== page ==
WASILLA -- The hogs, cows, and chickens will still get fed.
The potatoes will get planted, the broccoli picked, the hothouse tomatoes nurtured.
But come July, the only prison work farm in Alaska will no longer house any inmates.
The state is downsizing the 33-year-old Point MacKenzie Correctional Farm, combining staffing with Goose Creek Correctional Center, the state's newest and largest prison, located just a few miles away.
Instead of living at the farm, a skeleton crew of inmate workers will be bused back and forth from Goose Creek and Palmer Correctional Center, a minimum-security facility more than an hour's drive away. There will be one correctional officer and one sergeant working at the farm at any given time.
The change will save the state $2.5 million a year, according to the Alaska Department of Corrections.
The downsizing marks the end of an era.
Until now, the farm gave minimum-security inmates, many with just days or weeks left to serve, a way to transition to the rhythms and responsibilities of life outside prison without the stress of life in a medium-security facility like Goose Creek.
While the farm isn't closing, the end of live-in inmates marks a big change, said Earl Houser, the farm's assistant superintendent.
"It is a lot more relaxed in a farm setting because there is no barbed wire and fences that surround the farm. It's more of an honor system," Houser said. "They get up early in the morning and do their work, their chores, and come back at the end of the day, go to sleep and wake up again to do it all over. It's good hard work. It actually gives them something to look forward to."
As of last week, there were 88 inmates living and working at the farm; that number was just over 100 in February.
Starting in July, the farm will only need 12 to 15 inmates on a regular basis to irrigate, maintain the animals and keep equipment and vehicles running, state Department of Corrections spokeswoman Kaci Schroeder said in an email. Another 50 to 60 prisoners will be needed just six times a year for weeding and planting.
'LIFE SKILLS TAUGHT HERE'
A number of inmates are unhappy with the change, several people interviewed for this story said.
Inmates at the farm are carefully selected and have to be considered minimum-security or low risk prisoners, state corrections officials say.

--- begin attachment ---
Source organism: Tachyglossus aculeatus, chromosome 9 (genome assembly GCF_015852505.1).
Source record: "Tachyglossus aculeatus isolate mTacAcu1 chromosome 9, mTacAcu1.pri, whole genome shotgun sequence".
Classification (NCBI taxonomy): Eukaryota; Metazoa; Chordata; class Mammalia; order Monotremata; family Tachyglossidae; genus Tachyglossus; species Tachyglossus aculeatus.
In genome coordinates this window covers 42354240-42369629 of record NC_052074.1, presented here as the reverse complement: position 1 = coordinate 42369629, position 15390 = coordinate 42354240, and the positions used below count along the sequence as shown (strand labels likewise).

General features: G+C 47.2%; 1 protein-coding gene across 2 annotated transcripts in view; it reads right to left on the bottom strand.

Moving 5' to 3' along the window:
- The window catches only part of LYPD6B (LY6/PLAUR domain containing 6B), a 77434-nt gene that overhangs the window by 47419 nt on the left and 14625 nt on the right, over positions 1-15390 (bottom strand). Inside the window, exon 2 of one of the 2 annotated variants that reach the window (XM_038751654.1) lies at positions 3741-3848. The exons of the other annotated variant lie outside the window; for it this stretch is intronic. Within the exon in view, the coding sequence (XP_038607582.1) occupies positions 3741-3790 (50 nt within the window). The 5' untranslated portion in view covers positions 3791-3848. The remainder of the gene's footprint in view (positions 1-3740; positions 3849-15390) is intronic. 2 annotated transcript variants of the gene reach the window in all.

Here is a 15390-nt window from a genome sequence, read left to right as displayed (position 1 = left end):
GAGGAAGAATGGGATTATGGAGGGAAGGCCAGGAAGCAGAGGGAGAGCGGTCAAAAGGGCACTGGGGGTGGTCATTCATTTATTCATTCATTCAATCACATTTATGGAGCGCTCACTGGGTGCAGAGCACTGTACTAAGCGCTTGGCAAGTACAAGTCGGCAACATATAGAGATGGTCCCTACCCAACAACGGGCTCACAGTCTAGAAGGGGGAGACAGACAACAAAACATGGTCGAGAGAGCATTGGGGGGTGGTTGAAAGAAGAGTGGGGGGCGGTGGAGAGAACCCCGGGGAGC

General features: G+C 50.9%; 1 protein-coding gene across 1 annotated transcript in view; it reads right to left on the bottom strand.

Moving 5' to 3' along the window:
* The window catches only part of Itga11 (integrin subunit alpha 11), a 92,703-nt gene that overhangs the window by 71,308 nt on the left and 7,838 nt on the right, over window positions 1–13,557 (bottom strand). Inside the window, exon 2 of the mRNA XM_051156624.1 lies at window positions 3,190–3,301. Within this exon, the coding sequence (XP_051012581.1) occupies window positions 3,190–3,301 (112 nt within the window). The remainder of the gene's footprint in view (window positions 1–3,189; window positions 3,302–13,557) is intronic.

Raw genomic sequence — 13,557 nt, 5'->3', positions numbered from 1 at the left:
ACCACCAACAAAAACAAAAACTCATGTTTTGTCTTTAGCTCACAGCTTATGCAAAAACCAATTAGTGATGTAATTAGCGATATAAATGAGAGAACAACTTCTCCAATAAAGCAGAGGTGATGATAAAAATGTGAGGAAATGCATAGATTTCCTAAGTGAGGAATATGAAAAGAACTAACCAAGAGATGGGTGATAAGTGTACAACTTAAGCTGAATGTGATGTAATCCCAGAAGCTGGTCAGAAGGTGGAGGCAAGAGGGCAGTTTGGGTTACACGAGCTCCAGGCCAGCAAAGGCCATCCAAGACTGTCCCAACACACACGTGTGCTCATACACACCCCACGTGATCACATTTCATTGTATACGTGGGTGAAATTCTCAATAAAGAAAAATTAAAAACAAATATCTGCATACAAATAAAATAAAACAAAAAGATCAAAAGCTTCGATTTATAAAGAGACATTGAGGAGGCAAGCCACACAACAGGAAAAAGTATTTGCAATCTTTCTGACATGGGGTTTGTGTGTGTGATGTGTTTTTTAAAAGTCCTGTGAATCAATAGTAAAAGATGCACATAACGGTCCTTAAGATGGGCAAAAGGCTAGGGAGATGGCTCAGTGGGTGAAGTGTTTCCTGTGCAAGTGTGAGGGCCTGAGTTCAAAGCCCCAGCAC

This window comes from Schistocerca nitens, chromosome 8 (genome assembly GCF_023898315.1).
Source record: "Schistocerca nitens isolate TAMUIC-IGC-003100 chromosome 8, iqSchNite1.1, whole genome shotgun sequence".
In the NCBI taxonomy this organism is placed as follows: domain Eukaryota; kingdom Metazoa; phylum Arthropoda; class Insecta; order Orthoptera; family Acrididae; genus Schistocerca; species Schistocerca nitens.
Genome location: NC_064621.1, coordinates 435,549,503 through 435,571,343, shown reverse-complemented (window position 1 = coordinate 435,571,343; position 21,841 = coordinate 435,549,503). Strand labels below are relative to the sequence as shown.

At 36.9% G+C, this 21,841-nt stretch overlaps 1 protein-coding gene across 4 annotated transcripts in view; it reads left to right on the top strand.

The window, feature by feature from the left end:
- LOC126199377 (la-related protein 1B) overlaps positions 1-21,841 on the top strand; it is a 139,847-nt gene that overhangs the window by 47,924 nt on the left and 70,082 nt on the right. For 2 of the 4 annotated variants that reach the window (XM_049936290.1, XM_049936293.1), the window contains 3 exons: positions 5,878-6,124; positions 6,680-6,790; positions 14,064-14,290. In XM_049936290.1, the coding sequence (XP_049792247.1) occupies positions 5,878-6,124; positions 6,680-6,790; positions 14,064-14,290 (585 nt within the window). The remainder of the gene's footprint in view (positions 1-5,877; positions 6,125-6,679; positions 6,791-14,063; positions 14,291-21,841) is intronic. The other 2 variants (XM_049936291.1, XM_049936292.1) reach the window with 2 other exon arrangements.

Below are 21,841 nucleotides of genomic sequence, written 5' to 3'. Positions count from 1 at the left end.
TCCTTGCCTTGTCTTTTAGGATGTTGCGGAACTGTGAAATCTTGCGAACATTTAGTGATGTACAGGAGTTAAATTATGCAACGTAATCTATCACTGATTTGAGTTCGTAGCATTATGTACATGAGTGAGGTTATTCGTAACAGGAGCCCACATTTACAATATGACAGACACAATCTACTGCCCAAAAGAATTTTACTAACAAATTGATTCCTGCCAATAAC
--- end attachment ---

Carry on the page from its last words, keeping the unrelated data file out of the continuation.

Once at the farm, they get to ditch the prison scrubs and wear their own clothes. They earn decent money at the farm. The food is better.
They get a room instead of a cell, peace and quiet instead of the stark, regimented and often confrontational environment of Goose Creek, where pretrial inmates new to the system create a sometimes volatile mix with seasoned prison veterans convicted of everything from drug crimes to sexual assault and murder.
Starting in July, inmates getting bussed back and forth to work at the farm will wear prison work uniforms instead of their own clothes, be subject to twice-daily strip searches and go home to their cells within Goose Creek's perimeter of two, 12-foot fences topped with razor wire.
Farm inmate Kenneth Goldsbury wrote Gov. Sean Parnell a letter last month opposing the changes.
"Being at Point MacKenzie Correctional Farm has relieved most stress that exists in medium and maximum facilities," Goldsbury wrote. "One is able to begin to gather his thoughts in a less hostile environment and better prepare for a successful reentry into society as a productive member."
Convicted in 2009 of attempted murder after shooting a neighbor at a Wasilla hotel room in an argument over drywall mud, Goldsbury turns 59 in April and will be nearly 60 when released. He told the governor that the farm is "regarded highly by many inmates who want to enter back into society as productive members."
"There are many life skills taught here," Goldsbury wrote.